Abraham is to keep the “way of Yahweh” by “doing righteousness and justice,” (Gen. 18:19). The very next verse, Yahweh seems to change the subject, but actually does not. “Because the outcry against Sodom and Gomorrah is great and their sin is very grave, I will go down to see whether they have done altogether according to the outcry that has come to me,” (Gen. 18:20-21). Abraham’s famous appeal is the first example of his obedience to the “way of Yahweh” in righteousness and justice. His concern is for the “righteous” people in Sodom, but not in the sense of the morally-upright internally, but for those who live faithful lives of justice in the city (Gen. 18:23-33).

Chapter 19, the confrontation of God’s messengers with the people of Sodom, leaves us full of questions, and likely this is intentional. As we work through this material, our central question will be, “What is the sin of Sodom?” Traditionally, the answer has been the implied homosexual behavior of the Sodomites, but as we shall see, this is a questionable reading.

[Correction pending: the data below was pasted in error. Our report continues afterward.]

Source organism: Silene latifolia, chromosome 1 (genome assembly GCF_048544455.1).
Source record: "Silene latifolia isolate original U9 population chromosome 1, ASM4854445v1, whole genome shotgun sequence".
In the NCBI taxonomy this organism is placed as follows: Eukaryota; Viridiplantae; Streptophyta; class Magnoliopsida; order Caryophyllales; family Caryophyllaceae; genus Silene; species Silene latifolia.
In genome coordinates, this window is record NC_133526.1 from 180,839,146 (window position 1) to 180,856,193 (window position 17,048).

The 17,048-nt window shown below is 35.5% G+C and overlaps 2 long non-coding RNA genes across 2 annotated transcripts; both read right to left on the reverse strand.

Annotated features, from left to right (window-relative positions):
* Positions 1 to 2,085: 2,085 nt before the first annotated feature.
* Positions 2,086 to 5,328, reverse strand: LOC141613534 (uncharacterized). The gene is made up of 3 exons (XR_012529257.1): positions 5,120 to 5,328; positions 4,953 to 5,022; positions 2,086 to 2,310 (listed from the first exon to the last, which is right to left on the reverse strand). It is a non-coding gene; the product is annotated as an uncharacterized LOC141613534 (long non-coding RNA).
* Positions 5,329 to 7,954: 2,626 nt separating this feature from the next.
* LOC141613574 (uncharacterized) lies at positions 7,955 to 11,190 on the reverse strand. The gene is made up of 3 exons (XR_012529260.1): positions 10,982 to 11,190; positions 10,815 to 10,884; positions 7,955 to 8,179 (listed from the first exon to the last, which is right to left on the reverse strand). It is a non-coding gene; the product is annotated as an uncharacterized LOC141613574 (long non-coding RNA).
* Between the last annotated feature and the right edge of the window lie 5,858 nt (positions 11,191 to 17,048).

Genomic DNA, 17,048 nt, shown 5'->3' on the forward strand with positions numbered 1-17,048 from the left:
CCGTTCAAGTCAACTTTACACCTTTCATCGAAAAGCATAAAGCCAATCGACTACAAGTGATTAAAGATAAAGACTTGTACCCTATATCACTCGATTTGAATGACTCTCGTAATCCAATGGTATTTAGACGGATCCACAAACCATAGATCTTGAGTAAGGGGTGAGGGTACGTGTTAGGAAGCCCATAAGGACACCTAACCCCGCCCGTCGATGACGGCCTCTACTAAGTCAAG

When the two angels arrive in Sodom, it is evening, and “Lot was sitting in the gate of Sodom,” (v. 1). As is familiar to most Christians by now, we know that the gate of the city was the place for the elders of the city to sit, the public square where business and judgment were carried out. It is odd, therefore, that Lot is sitting in the place of the elders of Sodom, particularly given the sneering comments of the Sodomites about Lot later (v. 9). But it’s not only odd that Lot is sitting in the place of the elders of the city, but that he and he alone greets the strangers. It was the common practice of the ANE for the people to offer shelter for travelers and sojourners, offering hospitality to them during their stay because they were viewed as the most vulnerable people in a city, without home or friends or food. Where are Sodom’s judges? It is only Lot who greets the angels and offers them shelter (v. 1-2).